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Hilton Acres v. Klein

Decided: November 30, 1960.

HILTON ACRES, A NEW JERSEY CORPORATION; E'DOR BUILDING CORP., ETC., ET AL., PLAINTIFFS-APPELLANTS,
v.
JOHN N. KLEIN, MAYOR OF THE TOWNSHIP OF ROXBURY, NEW JERSEY, ET AL., DEFENDANTS-RESPONDENTS



Conford, Foley and Halpern. The opinion of the court was delivered by Conford, S.j.a.d.

Conford

Plaintiffs are real estate developers who brought this action in the Law Division to compel the defendant officials of the Township of Roxbury to permit them to proceed with a subdivision development under a tentative, and, in part, final approval accorded thereto by the planning board of the municipality. The Law Division granted summary judgment to defendants. Important and novel questions of construction of the Municipal Planning Act (1953) are presented. L. 1953, c. 433 (N.J.S.A. 40:55-1.1 et seq.).

Basically, the record before us consists of the pleadings, affidavits and exhibits on motion by plaintiffs and cross-motion by defendants for summary judgment. Since we have decided that there must be a reversal and remand for trial of material issues of fact, we will also refer to factual representations by the parties not strictly within the record but partially explanatory of why remand of a portion of the case is necessary. However, we do not condone the references in appellate briefs to factual matters not of record, and all material facts will have to be stipulated or satisfactorily proved on remand.

In April 1956 plaintiffs submitted to the planning board an application for subdivision of their 124-acre tract of land into 254 residential lots as shown on a plat, each of which would satisfy the then existing zoning requirement of minimum lot areas of 15,000 square feet for a "B" residence district. Under the ordinance establishing a planning board in this municipality, the board is vested with full powers of approval of subdivision applications ("strong board") rather than constituted as an initial reviewing and

reporting agency to the governing body. See Kotlarich v. Ramsey , 51 N.J. Super. 520, 526-527 (App. Div. 1958), a comprehensive discussion of the general scheme of the statutory plan for approval of subdivisions (per Judge, now Mr. Justice, Hall); also Lake Intervale Homes, Inc. v. Parsippany-Troy Hills , 28 N.J. 423, 432-441 (1958), discussing the impact of the 1953 act upon lands platted under the Old Map Act.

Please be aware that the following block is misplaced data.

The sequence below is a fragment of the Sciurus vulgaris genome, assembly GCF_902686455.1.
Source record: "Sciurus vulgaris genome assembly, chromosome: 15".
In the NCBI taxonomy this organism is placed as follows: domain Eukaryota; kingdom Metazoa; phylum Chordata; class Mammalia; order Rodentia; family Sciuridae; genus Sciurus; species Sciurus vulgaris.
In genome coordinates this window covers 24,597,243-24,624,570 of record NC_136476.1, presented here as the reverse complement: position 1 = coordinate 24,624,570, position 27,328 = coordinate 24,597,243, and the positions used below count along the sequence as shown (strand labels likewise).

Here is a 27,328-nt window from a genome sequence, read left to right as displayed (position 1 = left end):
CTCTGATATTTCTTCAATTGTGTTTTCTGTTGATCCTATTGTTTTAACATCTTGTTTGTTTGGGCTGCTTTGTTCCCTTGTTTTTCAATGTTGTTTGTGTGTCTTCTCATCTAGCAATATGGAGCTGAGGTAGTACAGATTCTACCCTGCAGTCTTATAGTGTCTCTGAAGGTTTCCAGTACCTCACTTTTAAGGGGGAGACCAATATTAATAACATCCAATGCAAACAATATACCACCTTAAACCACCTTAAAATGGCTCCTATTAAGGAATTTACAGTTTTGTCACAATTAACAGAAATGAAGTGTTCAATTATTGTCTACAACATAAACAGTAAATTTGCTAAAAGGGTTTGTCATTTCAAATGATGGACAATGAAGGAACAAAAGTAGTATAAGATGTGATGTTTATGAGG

The plaintiffs' plat was submitted to the Morris County Planning Board for review, as required in cases where county road drainage may be affected (N.J.S.A. 40:27-12). After study, that agency informed the local planning board that the existence of a high water table and low spots in the tract indicated that individual sewage disposal systems might not be satisfactory; moreover, since the township had no sanitary sewer system, that consideration be given to the treatment and disposal of sewage through a disposal plant, or, in the alternative, to a requirement for larger building lots.

On June 7, 1956 the planning board granted tentative approval to the preliminary application for 254 lots, subject to the condition, inscribed on the map submitted by the plaintiffs, "Conditional approval June 7, 1956, subject to percolation tests to establish the advisability of a disposal plant."

By amendment of the township zoning ordinance effective November 12, 1956 the minimum size of lots in the "B" residence district was increased to 30,000 square feet. In October 1959 (subsequent to the filing of this action) a comprehensive new zoning amendment was adopted pursuant to which the area in question became an R-1 residence district calling for minimum lot areas of 40,250 square feet or, where the planning board approved, in large-scale subdivisions, 34,500 square feet. Until the events of June 1959 hereinafter related, however, none of the township officials apparently considered the more restrictive lot area requirements applicable to plaintiffs' subdivision application.